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We’re not quite all packed, but the laundry is done, the suitcase are full (which is no good, given the not quite packed state), our fridge is emptyish ( will be more so after James F and Cara come to dinner), and we’re almost ready to go.

We’re flying out at the crack of doom in the morning, heading to Iowa. We’ll be with my in-laws for a week, and my parents for two days when they get back from their trip to The End of The Earth. It should be a fun, if freezing, time.

My mother-in-law doesn’t have internet, so I’m guessing I’ll be out of touch for the next week or so.

So I’ll go ahead and wish all of you a Merry Christmas now. Or Happy Hanukkah or Kwanza or Dinali or whatever it is you do or don’t celebrate.

Happy Holidays to all! May you be warm and safe and happy wherever you are these holidays.

P.S. I found the superglue. 🙂

There should only be so many logical places to store superglue in our apartment.

Where ever we did so, it’s well hidden.

(Because I’m needing some warm, happy thoughts right about now, and because it’s about damn time I finished my story…)

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Part 5

Day 7, Friday

Our last morning to wake up and go diving. Sad, but part of the reason vacations are so great is that they’re different from the same old, same old, right?

It began to rain during breakfast, but being the hearty, intrepid diving souls that we were, this didn’t phase us. After all, we were headed out to intentionally get wet, right? I will admit, though, that there’s a difference to getting into the ocean and getting wet versus getting caught in a rain storm.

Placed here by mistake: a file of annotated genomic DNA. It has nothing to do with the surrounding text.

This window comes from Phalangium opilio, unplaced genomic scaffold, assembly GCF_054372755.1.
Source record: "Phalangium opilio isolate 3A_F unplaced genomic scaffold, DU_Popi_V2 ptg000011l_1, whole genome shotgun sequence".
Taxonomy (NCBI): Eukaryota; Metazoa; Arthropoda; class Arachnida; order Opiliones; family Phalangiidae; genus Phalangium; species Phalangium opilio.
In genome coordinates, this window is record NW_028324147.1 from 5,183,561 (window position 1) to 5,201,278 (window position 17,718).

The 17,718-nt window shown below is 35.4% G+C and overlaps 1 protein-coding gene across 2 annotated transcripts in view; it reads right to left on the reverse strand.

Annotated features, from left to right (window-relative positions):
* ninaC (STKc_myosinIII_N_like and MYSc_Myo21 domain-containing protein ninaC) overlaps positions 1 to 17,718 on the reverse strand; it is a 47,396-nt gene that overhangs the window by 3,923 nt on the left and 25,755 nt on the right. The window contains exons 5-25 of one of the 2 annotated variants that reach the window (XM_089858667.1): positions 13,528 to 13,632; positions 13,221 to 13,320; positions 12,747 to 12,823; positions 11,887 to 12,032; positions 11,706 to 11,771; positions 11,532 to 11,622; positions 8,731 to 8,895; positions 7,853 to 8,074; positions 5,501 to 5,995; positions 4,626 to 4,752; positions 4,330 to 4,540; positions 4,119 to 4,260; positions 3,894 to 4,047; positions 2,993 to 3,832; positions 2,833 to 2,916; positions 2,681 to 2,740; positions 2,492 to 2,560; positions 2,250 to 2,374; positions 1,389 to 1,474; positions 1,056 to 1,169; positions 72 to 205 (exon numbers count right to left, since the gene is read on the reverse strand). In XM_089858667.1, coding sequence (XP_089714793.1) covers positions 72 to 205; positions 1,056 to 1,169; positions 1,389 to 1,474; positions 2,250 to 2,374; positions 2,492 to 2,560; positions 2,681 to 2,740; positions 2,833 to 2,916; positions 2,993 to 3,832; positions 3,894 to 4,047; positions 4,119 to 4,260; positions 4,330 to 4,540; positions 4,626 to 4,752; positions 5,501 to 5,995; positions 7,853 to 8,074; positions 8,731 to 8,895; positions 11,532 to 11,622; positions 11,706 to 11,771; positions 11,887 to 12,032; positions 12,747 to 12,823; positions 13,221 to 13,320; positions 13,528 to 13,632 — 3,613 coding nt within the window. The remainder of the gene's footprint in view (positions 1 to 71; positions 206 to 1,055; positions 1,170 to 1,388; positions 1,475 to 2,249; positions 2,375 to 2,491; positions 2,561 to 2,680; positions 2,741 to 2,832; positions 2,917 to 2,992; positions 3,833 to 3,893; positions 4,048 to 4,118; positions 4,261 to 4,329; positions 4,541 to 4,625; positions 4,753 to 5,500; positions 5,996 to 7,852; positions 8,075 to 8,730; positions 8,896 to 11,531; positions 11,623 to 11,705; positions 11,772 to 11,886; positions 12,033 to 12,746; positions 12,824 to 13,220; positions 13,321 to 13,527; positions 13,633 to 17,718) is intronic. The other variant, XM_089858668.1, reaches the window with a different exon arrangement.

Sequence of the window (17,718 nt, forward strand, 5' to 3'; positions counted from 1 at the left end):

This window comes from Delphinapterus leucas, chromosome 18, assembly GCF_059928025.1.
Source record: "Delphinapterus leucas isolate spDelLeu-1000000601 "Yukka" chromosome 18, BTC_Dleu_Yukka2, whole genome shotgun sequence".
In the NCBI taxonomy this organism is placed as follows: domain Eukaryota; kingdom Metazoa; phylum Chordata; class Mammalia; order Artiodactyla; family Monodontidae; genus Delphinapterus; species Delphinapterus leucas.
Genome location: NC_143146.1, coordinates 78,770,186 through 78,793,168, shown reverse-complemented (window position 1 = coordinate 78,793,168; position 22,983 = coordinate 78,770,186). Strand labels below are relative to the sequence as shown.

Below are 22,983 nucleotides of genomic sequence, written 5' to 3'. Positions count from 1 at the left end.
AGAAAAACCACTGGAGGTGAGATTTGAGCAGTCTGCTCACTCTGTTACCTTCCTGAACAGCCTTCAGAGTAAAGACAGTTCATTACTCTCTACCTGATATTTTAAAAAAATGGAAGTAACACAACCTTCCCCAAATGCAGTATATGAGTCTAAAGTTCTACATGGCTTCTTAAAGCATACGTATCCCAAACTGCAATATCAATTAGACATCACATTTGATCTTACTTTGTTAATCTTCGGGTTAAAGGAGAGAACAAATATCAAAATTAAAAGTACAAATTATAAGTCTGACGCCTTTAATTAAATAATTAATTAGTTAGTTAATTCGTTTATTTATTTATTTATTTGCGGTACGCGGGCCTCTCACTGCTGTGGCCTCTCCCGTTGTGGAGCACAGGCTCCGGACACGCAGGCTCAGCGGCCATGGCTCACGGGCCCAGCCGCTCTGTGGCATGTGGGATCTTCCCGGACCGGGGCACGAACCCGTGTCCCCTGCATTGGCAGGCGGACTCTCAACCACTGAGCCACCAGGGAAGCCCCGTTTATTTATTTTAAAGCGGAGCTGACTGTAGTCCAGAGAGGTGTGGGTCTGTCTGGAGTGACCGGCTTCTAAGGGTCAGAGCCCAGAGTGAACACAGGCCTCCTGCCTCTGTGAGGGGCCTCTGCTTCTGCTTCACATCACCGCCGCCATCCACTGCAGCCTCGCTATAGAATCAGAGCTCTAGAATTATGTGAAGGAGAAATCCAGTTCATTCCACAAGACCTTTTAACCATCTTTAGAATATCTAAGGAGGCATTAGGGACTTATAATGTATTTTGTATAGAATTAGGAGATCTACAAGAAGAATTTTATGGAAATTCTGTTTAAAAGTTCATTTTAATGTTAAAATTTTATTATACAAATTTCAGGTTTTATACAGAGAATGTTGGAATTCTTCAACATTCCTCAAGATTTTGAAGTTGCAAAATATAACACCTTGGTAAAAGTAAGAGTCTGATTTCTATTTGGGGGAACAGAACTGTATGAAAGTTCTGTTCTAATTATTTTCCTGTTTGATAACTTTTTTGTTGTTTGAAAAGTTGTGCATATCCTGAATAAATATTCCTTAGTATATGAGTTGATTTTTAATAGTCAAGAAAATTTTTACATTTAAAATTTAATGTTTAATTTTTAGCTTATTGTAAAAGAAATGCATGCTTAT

We boated in the opposite direction the last morning, heading to a nearby island instead of to the far side of our island, where all our previous dive sites had been. This island was a private resort, and we were going to be diving off of it for the morning.

Our first site was a place called Fantasy. Or maybe Fantasea. It was supposed to be covered in large sea fans, including some gorgonians. Indeed, there were tons of them, some bigger, or wider as the case may be, than us. It was pretty cool to swim along and look at them stretched out beside you as you passed. We also found some more “magic coral”—the stuff that changed colors if you touched it (gingerly!!). Towards the end, one of the divemasters found a tiny popcorn shrimp. While looking at it, John found several other miniature shrimp (is that possible? Smaller than what we were used to seeing, at least) nearby. The site was also covered in many beautiful red anemones, which made a splendid backdrop for all the Nemo-like clown fish. There wasn’t anything truly spectacular or outstanding that we saw at this site—nothing special like the octopus, but just a generally great site where the whole dive was entertaining and fun.